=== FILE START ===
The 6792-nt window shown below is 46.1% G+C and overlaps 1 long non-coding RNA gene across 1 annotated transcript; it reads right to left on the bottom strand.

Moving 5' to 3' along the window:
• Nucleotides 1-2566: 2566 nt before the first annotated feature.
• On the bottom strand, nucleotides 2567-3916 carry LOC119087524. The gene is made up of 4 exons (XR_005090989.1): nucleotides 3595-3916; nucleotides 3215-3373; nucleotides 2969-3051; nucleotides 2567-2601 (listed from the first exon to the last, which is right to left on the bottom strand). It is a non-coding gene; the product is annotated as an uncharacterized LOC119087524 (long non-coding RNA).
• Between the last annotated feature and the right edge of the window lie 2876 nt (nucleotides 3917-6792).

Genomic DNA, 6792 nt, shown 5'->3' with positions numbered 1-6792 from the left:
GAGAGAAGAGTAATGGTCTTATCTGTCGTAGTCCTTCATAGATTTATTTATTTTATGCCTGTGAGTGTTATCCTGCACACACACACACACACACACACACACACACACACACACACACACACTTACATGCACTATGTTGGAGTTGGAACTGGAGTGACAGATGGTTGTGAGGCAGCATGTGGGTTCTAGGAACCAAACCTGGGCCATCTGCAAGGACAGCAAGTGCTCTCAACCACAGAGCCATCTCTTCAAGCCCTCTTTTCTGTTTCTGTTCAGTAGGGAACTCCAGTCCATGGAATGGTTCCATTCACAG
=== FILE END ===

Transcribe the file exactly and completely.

The 6792-nt window shown below is 46.1% G+C and overlaps 1 long non-coding RNA gene across 1 annotated transcript; it reads right to left on the bottom strand.

Moving 5' to 3' along the window:
• Nucleotides 1-2566: 2566 nt before the first annotated feature.
• On the bottom strand, nucleotides 2567-3916 carry LOC119087524. The gene is made up of 4 exons (XR_005090989.1): nucleotides 3595-3916; nucleotides 3215-3373; nucleotides 2969-3051; nucleotides 2567-2601 (listed from the first exon to the last, which is right to left on the bottom strand). It is a non-coding gene; the product is annotated as an uncharacterized LOC119087524 (long non-coding RNA).
• Between the last annotated feature and the right edge of the window lie 2876 nt (nucleotides 3917-6792).

Genomic DNA, 6792 nt, shown 5'->3' with positions numbered 1-6792 from the left:
GAGAGAAGAGTAATGGTCTTATCTGTCGTAGTCCTTCATAGATTTATTTATTTTATGCCTGTGAGTGTTATCCTGCACACACACACACACACACACACACACACACACACACACACACACACTTACATGCACTATGTTGGAGTTGGAACTGGAGTGACAGATGGTTGTGAGGCAGCATGTGGGTTCTAGGAACCAAACCTGGGCCATCTGCAAGGACAGCAAGTGCTCTCAACCACAGAGCCATCTCTTCAAGCCCTCTTTTCTGTTTCTGTTCAGTAGGGAACTCCAGTCCATGGAATGGTTCCATTCACAG